US Pediatricians Suppose to use Screening Tool to prevent Food Insecurity

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In a recent policy statement, the American Academy of Pediatrics (AAP) has recommended that, from this moment on pediatricians should start monitoring children for food insecurity, a measure of healthy food deprivation.

Field trials showed that asking children these two questions was nearly as effective as the 18-question Household Food Security Survey used by the US Department of Agriculture (which administers the food stamp program) and other government agencies to determine food insecurity.

The authors also note that kids who come from food-insecure households have poorer overall health and more hospitalizations compared with kids who come from food-secure households. Mariana Chilton, the director of the Center for Hunger-Free Communities at Drexel University, said in a statement that it is the right time to take action. "It's been very hard to get the broader pediatrician community to pay attention to food insecurity, and yet it's one of the most important vital signs of a child's health and well-being", said Dr. Chilton. "If a child is food insecure for four years, they are 200 times more likely to suffer from poor health".

Experts at the American Academy of Pediatrics (AAP) believe that childhood malnutrition is greatly influenced by kids fretting about the next meal or knowing what hunger really feels like - indications of what is called "food insecurity". In a press release from the group, she declared, "That's why pediatricians are taking a comprehensive approach, connecting families to resources and advocating to keep federal nutrition programs like WIC and SNAP strong". In Washington, D.C., while President Barack Obama and Democrats have fought to correct the situation, Republicans have sought various ways to destroy anti-poverty programs they claim are robbing funds they insist belong to corporations and the wealthy despite world organizations ranking America at the top of several lists for neglecting child hunger.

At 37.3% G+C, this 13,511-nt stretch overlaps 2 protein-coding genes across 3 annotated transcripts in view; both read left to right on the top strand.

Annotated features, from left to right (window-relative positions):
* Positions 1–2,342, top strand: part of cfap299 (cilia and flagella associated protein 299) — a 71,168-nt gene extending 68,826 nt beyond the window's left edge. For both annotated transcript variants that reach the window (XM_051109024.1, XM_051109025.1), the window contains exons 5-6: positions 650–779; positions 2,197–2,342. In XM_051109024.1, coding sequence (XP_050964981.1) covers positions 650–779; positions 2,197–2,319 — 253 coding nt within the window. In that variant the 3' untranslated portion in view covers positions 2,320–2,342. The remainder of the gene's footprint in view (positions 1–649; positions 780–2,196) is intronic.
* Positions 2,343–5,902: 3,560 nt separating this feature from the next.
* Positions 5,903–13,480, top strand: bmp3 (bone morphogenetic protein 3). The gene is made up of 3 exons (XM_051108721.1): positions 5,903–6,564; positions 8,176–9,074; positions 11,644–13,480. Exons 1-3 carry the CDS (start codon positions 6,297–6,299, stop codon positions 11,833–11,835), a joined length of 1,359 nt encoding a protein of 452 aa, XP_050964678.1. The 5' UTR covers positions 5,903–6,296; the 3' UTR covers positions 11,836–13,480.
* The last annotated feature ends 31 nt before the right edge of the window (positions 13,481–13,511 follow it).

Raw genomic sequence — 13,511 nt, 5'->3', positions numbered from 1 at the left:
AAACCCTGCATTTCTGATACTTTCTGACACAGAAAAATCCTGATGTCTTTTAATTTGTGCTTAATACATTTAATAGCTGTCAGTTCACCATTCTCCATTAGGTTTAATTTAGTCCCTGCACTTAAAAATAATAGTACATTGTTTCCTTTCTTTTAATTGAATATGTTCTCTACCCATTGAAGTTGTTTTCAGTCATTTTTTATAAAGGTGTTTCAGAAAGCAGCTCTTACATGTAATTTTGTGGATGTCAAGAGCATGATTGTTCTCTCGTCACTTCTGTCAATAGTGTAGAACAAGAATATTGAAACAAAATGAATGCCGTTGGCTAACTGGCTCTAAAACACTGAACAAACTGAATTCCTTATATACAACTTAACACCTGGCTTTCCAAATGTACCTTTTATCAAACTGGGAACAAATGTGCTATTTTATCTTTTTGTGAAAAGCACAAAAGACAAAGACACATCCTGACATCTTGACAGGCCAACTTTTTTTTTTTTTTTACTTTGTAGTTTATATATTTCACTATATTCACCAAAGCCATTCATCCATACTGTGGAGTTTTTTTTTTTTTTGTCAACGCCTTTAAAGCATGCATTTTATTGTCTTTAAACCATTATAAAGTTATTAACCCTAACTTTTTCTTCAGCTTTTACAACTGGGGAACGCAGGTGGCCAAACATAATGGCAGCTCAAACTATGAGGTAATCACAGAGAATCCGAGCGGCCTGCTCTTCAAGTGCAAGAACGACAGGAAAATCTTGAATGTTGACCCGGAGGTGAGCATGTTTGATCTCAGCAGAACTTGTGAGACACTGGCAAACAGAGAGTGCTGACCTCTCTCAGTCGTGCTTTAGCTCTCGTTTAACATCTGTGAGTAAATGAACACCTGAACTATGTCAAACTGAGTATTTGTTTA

Cook said that his practice was planning on screening for food insecurity using these questions and then linking that to local resources because they can search on patients by geography, by their home address, and then identify or work with food pantries or food assistance programs to target resources in those areas with the highest need. "We can't tell just by looking who is food insecure or not - they look just like you and me".

With the significantly high prevalence of food insecurity among families with children, as well as the identified possible health effects, pediatricians are urged to become aware of the resources that could ease up food insecurity.

The AAP examined data from 2007 to 2014 and found that over 16 million children in the richest nation on Earth live in households that struggle mightily to put food on the table in a consistent manner.

Underemployment, unemployment, and poverty are all problems associated with food insecurity, which has led to chronic hunger becoming a massive issue for families across the country. His practice, Pediatric Alliance, talks about nutritional, dietary and behavioral issues with parents and children - and emphasizes the importance of breakfast.

Thompson hopes that having doctors screen for hunger would take a few of the embarrassment out of seeking help. "It's embarrassing as a parent".